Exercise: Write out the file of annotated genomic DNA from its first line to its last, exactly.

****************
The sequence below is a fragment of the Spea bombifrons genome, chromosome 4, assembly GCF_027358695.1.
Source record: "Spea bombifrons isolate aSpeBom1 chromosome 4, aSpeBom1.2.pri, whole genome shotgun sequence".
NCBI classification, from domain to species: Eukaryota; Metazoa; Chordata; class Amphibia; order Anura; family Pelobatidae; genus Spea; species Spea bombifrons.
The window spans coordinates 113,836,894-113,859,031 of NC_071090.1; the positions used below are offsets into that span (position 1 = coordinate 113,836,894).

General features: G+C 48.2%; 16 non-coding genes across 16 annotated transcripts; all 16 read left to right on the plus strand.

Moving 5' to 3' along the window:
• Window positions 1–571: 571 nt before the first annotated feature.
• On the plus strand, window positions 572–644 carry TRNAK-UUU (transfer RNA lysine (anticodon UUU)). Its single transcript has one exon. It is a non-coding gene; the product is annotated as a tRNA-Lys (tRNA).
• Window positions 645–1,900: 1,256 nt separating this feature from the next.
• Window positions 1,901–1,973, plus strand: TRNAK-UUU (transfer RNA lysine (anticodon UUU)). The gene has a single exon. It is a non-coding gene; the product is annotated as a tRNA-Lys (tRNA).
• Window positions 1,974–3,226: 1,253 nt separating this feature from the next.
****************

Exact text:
The sequence below is a fragment of the Spea bombifrons genome, chromosome 4, assembly GCF_027358695.1.
Source record: "Spea bombifrons isolate aSpeBom1 chromosome 4, aSpeBom1.2.pri, whole genome shotgun sequence".
NCBI classification, from domain to species: Eukaryota; Metazoa; Chordata; class Amphibia; order Anura; family Pelobatidae; genus Spea; species Spea bombifrons.
The window spans coordinates 113,836,894-113,859,031 of NC_071090.1; the positions used below are offsets into that span (position 1 = coordinate 113,836,894).

General features: G+C 48.2%; 16 non-coding genes across 16 annotated transcripts; all 16 read left to right on the plus strand.

Moving 5' to 3' along the window:
• Window positions 1–571: 571 nt before the first annotated feature.
• On the plus strand, window positions 572–644 carry TRNAK-UUU (transfer RNA lysine (anticodon UUU)). Its single transcript has one exon. It is a non-coding gene; the product is annotated as a tRNA-Lys (tRNA).
• Window positions 645–1,900: 1,256 nt separating this feature from the next.
• Window positions 1,901–1,973, plus strand: TRNAK-UUU (transfer RNA lysine (anticodon UUU)). The gene has a single exon. It is a non-coding gene; the product is annotated as a tRNA-Lys (tRNA).
• Window positions 1,974–3,226: 1,253 nt separating this feature from the next.